A snapshot of the Cambridge Black History Project’s Black Trailblazers bookmarks, designed by Cambridge Cultural Visionary Frank Lucas.
This Black History Month, we’re following and lifting up Cambridge nonprofits – whether they help educate our community on Black trailblazers who came before us or are blazing their own paths to support the Black leaders of tomorrow. We’re grateful to each of these organizations – and many more not listed here – for their visionary and critical work year-round to honor our past and move us toward an equitable, just Cambridge today.
Black History in Action for Cambridgeport based at St. Augustine’s African Orthodox Church, offers recordings of all its past podcast episodes with experts on local Black history including a conversation with Dr. Kerri Greenridge on a people’s history of Black Cambridge and Boston. Watch the episodes.
My Brother’s Keeper Cambridge Task Force each day throughout February is paying homage to Black icons in our city. Follow their Instagram as they recognize beloved Cambridge leaders, educators, and trailblazers of past and present.
Cambridge Black History Project is the all-volunteer organization that illuminates the contributions of Black citizens to the history of Cambridge. They created the Cambridge Black Trailblazers bookmarks, designed by Cambridge Cultural Visionary Frank Lucas, as well as a virtual walking tour of African American Women of 19th Century Cambridge such as Maria Baldwin, Charlotte Hawkins Brown, and Harriet Jacobs. This fascinating walking tour was made in partnership with a history department course at Harvard College.
History Cambridge has compiled a rich and comprehensive Early Black History Resource Hub with a wide range of learning opportunities made available by Harvard University, Tufts University, Cambridge Historical Commission, and more. Another great History Cambridge resource is their self-guided walking tour of the Caribbean community in the Port.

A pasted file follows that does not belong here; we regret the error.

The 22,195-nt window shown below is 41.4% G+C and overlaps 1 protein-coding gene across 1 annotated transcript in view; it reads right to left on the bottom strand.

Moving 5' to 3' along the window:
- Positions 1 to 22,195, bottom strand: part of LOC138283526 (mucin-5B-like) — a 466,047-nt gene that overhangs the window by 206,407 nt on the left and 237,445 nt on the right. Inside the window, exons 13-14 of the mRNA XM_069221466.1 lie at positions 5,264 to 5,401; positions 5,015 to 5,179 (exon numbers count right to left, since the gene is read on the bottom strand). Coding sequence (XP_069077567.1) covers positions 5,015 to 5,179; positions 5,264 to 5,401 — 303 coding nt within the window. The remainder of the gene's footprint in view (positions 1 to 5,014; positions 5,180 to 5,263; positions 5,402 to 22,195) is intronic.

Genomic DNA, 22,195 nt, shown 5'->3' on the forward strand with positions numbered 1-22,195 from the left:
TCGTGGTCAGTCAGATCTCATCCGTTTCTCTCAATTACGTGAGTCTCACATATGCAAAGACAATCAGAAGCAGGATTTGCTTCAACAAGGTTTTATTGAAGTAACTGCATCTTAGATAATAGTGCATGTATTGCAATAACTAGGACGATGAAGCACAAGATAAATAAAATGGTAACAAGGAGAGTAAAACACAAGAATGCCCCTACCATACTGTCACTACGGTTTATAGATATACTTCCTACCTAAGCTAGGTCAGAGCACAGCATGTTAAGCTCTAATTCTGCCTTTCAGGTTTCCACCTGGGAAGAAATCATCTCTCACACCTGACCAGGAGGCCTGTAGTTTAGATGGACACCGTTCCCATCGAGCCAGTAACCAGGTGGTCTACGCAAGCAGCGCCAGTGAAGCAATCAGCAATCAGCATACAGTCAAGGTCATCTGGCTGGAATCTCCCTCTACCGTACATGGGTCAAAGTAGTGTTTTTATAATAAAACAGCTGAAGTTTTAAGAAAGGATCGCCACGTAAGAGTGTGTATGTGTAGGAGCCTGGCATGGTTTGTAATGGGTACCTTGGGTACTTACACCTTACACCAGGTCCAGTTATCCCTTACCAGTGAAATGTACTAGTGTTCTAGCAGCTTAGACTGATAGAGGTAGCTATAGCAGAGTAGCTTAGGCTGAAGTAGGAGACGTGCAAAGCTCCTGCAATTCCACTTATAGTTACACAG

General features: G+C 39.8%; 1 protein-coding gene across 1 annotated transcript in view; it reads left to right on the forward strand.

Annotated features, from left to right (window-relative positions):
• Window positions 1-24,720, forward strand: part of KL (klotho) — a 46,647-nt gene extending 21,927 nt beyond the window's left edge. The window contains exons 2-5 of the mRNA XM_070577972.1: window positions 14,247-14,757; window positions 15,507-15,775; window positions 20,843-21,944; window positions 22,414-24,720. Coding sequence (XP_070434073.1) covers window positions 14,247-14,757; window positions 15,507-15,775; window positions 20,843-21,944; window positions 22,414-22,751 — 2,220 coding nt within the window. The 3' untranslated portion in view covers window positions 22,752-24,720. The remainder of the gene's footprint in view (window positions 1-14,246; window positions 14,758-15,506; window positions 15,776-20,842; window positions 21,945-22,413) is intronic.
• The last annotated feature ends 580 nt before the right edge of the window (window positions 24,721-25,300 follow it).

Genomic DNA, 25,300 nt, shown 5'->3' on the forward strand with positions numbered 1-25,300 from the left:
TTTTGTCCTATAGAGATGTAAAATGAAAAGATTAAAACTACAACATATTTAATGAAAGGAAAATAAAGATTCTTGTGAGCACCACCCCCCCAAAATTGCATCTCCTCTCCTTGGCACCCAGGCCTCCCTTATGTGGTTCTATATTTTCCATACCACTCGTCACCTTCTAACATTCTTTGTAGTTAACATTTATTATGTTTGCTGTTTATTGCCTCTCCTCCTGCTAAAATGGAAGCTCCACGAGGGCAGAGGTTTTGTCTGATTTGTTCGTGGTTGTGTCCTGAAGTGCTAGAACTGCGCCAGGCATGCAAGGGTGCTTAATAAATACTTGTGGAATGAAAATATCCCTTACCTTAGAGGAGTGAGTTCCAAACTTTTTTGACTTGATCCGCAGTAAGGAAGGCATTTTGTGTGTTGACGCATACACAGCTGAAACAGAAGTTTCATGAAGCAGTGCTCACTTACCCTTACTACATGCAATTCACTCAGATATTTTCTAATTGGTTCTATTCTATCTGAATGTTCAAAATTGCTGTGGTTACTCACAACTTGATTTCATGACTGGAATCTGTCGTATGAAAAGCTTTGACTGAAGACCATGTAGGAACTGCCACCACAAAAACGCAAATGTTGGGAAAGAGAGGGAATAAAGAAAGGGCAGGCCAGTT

Creating new paths
Community Art Center has been an anchor in the Port community for more than 80 years, making quality art education accessible to children and youth in the neighborhood. CAC’s teen artists organize Do It Your Damn Self!!, the longest running (25 years!) youth-produced film festival in the country. Also, you can find murals by CAC Teen Public Art Program artists all around Cambridge, from Kendall Square and MIT to River Street, Starlight Square, Harvard Square, and more – view the map!
The Loop Lab is a BIPOC-led nonprofit training young people of color for jobs in audio/visual and media arts fields and connecting them to career opportunities. Last year, thanks to their new, second space in Kendall Square, the organization’s capacity expanded, too, to support even more emerging creative workers. Watch some of the amazing video work produced by their studios.
Innovators for Purpose is a movement for educational equity, providing diverse Cambridge youth with opportunities to engage with innovative technology and develop a critical lens on their world. Their latest report, 2 Blocks, was beautifully written and illustrated by the iFp teens to share their perspectives on how Cambridge schools can help students become innovative, curious learners prepared to pursue innovation careers in Kendall Square and beyond. If you care about education in Cambridge, this is a must-read.
Front Porch Arts Collective is a Black, nonprofit theatre company committed to advancing racial equity in Greater Boston through theatrical arts. Their upcoming production, Ain’t Misbehavin’, will be performed at Central Square Theatre this spring, and their fall production Queens Girl in the World earned a glowing Boston Globe stage review. They run a Young Critics Program to help foster the next generation of arts critics, and are currently exploring more community engagement programs – be sure to follow them!